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LinkAsia | Oct 12
The House Intelligence Committee has released a report documenting their fears that Chinese telecom companies Huawei and ZTE pose a national securi...
To tell us more about the Intelligence Committee's accusations, we're joined by Arik Hesseldahl, senior editor on the website All Things Digital. Thanks for coming on LinkAsia, Arik. There are accusations, but no smoking gun. Does that puzzle you?
No, it doesn't puzzle me and here's precisely why. I think it's more a question of suspicion. Primarily I think a lot of suspicion arises from the fact that the US is well acquainted, although it can't really admit to it pubclicly, is well acquainted with what can be done. The most recent case that I cited in my piece for 'All Things D' was Stuxnet, the malware that was installed in the Iranian nuclear research program through, as far as everyone knows, through the auspices of the United States and Israel. So, I think the suspicions arise from the fact that the U.S. is well acquainted as a very good practitioner of cyberspionage, cybersabotage, and now cyberwarfare.
Do Huawei and ZTE have any kind of record of espionage that would prompt national security concerns?
Well, espionage and sabotage, maybe no, we don't have any smoking guns. Now, I say that with the caveat of not having seen the classified portions of the House Committees report. Whatever those things contain, and I've never- you know I don't have classified clearance, but I can suspect that there's probably some things that are legitimately raising concerns on the part of members of congress. They don't do this lightly. There have been cases where ZTE, in particular, has been connected to sales in Iran that have been connected to other US companies. Cisco took the step of severing its ties with ZTE this week because of sales in Iran. And there have been claims that some of the ZTE equipment has been used by the Iranian regime to spy on people who are marching against the regime, opposed to the regime there.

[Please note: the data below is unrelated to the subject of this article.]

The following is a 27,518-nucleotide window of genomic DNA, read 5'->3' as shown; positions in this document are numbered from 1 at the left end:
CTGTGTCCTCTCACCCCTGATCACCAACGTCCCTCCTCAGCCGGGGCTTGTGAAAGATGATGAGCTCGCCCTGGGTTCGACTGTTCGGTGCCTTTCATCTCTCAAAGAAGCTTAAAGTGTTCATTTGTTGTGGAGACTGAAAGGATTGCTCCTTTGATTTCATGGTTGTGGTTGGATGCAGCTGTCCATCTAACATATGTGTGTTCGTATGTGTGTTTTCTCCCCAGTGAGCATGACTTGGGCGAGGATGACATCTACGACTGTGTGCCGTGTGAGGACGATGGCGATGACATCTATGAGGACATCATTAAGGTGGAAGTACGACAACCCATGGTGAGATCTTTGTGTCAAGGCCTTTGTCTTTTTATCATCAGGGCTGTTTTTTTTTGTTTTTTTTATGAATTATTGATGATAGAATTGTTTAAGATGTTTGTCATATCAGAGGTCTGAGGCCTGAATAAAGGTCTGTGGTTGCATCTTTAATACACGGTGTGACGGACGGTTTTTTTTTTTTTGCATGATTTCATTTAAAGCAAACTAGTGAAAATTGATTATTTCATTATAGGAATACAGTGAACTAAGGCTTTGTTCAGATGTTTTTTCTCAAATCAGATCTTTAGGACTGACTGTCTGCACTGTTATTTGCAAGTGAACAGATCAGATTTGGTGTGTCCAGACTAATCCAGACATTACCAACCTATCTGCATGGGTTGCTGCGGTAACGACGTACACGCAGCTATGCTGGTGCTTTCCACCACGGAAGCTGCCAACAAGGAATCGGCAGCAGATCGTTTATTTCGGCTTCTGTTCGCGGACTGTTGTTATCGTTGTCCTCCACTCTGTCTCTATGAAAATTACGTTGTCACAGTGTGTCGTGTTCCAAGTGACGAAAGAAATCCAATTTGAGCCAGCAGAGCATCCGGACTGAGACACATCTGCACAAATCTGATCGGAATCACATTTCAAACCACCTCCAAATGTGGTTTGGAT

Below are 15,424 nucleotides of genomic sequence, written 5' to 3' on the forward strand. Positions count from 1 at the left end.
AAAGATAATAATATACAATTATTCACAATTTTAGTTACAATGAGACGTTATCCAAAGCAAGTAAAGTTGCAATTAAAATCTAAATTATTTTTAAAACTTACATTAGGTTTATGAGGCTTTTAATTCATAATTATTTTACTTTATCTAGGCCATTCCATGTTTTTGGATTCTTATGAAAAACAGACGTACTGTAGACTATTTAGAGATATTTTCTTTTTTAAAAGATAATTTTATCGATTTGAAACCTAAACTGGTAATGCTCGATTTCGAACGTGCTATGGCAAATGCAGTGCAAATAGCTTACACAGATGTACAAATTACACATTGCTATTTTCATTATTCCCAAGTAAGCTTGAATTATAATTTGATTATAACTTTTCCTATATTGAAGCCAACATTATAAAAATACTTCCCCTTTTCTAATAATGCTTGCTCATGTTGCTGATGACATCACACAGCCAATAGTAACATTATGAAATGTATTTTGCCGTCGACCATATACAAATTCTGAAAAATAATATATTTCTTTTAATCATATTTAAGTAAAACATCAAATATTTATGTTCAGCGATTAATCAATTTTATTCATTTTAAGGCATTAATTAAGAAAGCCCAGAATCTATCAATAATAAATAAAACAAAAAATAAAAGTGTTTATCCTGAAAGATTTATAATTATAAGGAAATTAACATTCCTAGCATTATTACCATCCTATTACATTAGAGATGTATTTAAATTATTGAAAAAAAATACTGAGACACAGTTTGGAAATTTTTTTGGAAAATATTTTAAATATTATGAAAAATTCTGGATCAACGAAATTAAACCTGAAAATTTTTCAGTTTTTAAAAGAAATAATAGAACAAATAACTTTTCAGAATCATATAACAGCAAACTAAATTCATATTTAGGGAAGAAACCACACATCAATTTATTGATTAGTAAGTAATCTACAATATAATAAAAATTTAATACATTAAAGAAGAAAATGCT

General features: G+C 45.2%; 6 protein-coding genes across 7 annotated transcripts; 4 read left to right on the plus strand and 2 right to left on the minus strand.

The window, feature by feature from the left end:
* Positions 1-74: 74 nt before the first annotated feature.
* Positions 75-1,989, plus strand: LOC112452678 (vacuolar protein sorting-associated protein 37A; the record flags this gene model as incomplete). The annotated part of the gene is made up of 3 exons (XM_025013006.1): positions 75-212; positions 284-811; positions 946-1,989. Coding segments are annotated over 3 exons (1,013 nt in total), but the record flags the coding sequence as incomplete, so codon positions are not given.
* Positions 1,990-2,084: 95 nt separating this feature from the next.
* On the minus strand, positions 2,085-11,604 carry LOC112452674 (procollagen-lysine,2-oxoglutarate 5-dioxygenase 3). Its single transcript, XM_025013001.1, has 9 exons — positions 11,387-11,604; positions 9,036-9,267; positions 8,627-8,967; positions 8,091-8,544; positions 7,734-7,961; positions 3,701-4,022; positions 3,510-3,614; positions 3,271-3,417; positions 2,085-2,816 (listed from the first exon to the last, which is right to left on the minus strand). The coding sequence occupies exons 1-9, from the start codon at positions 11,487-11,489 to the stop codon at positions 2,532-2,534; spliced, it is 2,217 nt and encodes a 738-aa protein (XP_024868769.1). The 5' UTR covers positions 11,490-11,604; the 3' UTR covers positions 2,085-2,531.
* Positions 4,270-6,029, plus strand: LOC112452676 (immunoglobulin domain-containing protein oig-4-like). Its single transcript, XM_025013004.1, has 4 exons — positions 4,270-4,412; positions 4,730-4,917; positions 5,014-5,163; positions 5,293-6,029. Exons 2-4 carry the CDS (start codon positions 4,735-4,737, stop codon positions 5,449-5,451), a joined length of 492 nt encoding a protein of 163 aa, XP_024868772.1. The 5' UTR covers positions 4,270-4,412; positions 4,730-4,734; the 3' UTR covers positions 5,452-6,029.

Has the Chinese government responded angrily or do they seem to be taking the report in stride?
I think the Chinese response so far has been calm. I think its been primarily incumbent on Huawei and ZTE to a lesser extent to defend themselves and find legitimate points about which to criticize the report's findings and assumptions. Huawei needs to open up. There's no question about it. I mean, you know, its founder has never been interviewed, he's never been seen in public to the extent that I'm aware of. He's never been interviewed by any media outlet anywhere. So it's not from nowhere that these suspicions about secrecy and ties to the People's Liberation exist.
Thanks, Arik. Arik Hesseldahl is senior editor for the website All Things Digital. He joined us from New York.